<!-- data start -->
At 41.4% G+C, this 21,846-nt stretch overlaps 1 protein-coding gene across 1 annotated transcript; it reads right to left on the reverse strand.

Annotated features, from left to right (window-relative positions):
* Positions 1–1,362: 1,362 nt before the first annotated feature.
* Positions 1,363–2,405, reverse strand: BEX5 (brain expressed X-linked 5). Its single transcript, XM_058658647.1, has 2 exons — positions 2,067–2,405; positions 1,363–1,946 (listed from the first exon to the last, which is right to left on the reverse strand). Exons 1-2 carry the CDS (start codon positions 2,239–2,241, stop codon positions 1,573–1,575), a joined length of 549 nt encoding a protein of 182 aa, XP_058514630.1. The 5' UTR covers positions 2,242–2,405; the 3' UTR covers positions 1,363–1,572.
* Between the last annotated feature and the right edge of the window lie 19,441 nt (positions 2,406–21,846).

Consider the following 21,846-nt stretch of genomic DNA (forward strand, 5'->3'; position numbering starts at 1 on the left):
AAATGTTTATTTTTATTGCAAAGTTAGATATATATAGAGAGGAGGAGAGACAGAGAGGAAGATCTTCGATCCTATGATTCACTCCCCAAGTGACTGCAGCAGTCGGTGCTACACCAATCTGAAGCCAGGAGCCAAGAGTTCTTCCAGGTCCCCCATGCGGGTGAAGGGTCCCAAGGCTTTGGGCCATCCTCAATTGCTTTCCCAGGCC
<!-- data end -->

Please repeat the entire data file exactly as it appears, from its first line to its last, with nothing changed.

At 41.4% G+C, this 21,846-nt stretch overlaps 1 protein-coding gene across 1 annotated transcript; it reads right to left on the reverse strand.

Annotated features, from left to right (window-relative positions):
* Positions 1–1,362: 1,362 nt before the first annotated feature.
* Positions 1,363–2,405, reverse strand: BEX5 (brain expressed X-linked 5). Its single transcript, XM_058658647.1, has 2 exons — positions 2,067–2,405; positions 1,363–1,946 (listed from the first exon to the last, which is right to left on the reverse strand). Exons 1-2 carry the CDS (start codon positions 2,239–2,241, stop codon positions 1,573–1,575), a joined length of 549 nt encoding a protein of 182 aa, XP_058514630.1. The 5' UTR covers positions 2,242–2,405; the 3' UTR covers positions 1,363–1,572.
* Between the last annotated feature and the right edge of the window lie 19,441 nt (positions 2,406–21,846).

Consider the following 21,846-nt stretch of genomic DNA (forward strand, 5'->3'; position numbering starts at 1 on the left):
AAATGTTTATTTTTATTGCAAAGTTAGATATATATAGAGAGGAGGAGAGACAGAGAGGAAGATCTTCGATCCTATGATTCACTCCCCAAGTGACTGCAGCAGTCGGTGCTACACCAATCTGAAGCCAGGAGCCAAGAGTTCTTCCAGGTCCCCCATGCGGGTGAAGGGTCCCAAGGCTTTGGGCCATCCTCAATTGCTTTCCCAGGCC